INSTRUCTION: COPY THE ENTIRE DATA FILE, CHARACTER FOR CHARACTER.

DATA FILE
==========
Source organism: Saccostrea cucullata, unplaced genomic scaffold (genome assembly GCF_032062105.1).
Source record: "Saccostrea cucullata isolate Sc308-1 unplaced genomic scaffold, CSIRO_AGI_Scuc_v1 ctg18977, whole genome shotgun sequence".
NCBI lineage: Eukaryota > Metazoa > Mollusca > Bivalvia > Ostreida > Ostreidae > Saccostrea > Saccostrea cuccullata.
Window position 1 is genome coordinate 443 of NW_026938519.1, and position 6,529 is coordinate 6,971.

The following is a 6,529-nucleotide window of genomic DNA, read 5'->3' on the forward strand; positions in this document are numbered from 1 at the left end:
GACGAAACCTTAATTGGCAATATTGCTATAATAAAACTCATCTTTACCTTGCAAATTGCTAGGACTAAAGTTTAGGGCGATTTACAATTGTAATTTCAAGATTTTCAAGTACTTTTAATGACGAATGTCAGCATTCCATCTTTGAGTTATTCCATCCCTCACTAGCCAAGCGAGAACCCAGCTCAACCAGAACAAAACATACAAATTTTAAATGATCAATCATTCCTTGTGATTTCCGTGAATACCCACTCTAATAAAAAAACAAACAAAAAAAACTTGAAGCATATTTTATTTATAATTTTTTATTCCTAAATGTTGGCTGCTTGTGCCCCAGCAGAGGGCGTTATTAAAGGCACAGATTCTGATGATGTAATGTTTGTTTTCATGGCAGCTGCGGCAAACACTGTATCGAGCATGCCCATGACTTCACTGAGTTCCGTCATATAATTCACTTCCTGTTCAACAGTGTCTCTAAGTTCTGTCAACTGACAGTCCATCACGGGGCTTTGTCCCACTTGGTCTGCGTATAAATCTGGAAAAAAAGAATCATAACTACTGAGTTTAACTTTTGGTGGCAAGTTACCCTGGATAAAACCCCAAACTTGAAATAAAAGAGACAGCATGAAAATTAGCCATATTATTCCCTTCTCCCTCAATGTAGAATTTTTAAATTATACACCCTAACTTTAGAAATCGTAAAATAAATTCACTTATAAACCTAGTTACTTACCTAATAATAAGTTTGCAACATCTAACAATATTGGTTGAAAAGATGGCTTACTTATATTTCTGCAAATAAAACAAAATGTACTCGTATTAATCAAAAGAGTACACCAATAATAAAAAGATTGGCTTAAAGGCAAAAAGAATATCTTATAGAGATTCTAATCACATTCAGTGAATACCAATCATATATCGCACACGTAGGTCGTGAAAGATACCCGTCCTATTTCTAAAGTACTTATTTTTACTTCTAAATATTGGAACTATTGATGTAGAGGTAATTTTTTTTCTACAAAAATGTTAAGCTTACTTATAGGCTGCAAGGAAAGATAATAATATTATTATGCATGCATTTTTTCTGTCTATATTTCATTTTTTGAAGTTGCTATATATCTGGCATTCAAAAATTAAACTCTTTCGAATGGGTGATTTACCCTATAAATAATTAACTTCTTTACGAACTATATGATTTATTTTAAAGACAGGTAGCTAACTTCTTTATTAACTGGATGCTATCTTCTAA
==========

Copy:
Source organism: Saccostrea cucullata, unplaced genomic scaffold (genome assembly GCF_032062105.1).
Source record: "Saccostrea cucullata isolate Sc308-1 unplaced genomic scaffold, CSIRO_AGI_Scuc_v1 ctg18977, whole genome shotgun sequence".
NCBI lineage: Eukaryota > Metazoa > Mollusca > Bivalvia > Ostreida > Ostreidae > Saccostrea > Saccostrea cuccullata.
Window position 1 is genome coordinate 443 of NW_026938519.1, and position 6,529 is coordinate 6,971.

The following is a 6,529-nucleotide window of genomic DNA, read 5'->3' on the forward strand; positions in this document are numbered from 1 at the left end:
GACGAAACCTTAATTGGCAATATTGCTATAATAAAACTCATCTTTACCTTGCAAATTGCTAGGACTAAAGTTTAGGGCGATTTACAATTGTAATTTCAAGATTTTCAAGTACTTTTAATGACGAATGTCAGCATTCCATCTTTGAGTTATTCCATCCCTCACTAGCCAAGCGAGAACCCAGCTCAACCAGAACAAAACATACAAATTTTAAATGATCAATCATTCCTTGTGATTTCCGTGAATACCCACTCTAATAAAAAAACAAACAAAAAAAACTTGAAGCATATTTTATTTATAATTTTTTATTCCTAAATGTTGGCTGCTTGTGCCCCAGCAGAGGGCGTTATTAAAGGCACAGATTCTGATGATGTAATGTTTGTTTTCATGGCAGCTGCGGCAAACACTGTATCGAGCATGCCCATGACTTCACTGAGTTCCGTCATATAATTCACTTCCTGTTCAACAGTGTCTCTAAGTTCTGTCAACTGACAGTCCATCACGGGGCTTTGTCCCACTTGGTCTGCGTATAAATCTGGAAAAAAAGAATCATAACTACTGAGTTTAACTTTTGGTGGCAAGTTACCCTGGATAAAACCCCAAACTTGAAATAAAAGAGACAGCATGAAAATTAGCCATATTATTCCCTTCTCCCTCAATGTAGAATTTTTAAATTATACACCCTAACTTTAGAAATCGTAAAATAAATTCACTTATAAACCTAGTTACTTACCTAATAATAAGTTTGCAACATCTAACAATATTGGTTGAAAAGATGGCTTACTTATATTTCTGCAAATAAAACAAAATGTACTCGTATTAATCAAAAGAGTACACCAATAATAAAAAGATTGGCTTAAAGGCAAAAAGAATATCTTATAGAGATTCTAATCACATTCAGTGAATACCAATCATATATCGCACACGTAGGTCGTGAAAGATACCCGTCCTATTTCTAAAGTACTTATTTTTACTTCTAAATATTGGAACTATTGATGTAGAGGTAATTTTTTTTCTACAAAAATGTTAAGCTTACTTATAGGCTGCAAGGAAAGATAATAATATTATTATGCATGCATTTTTTCTGTCTATATTTCATTTTTTGAAGTTGCTATATATCTGGCATTCAAAAATTAAACTCTTTCGAATGGGTGATTTACCCTATAAATAATTAACTTCTTTACGAACTATATGATTTATTTTAAAGACAGGTAGCTAACTTCTTTATTAACTGGATGCTATCTTCTAA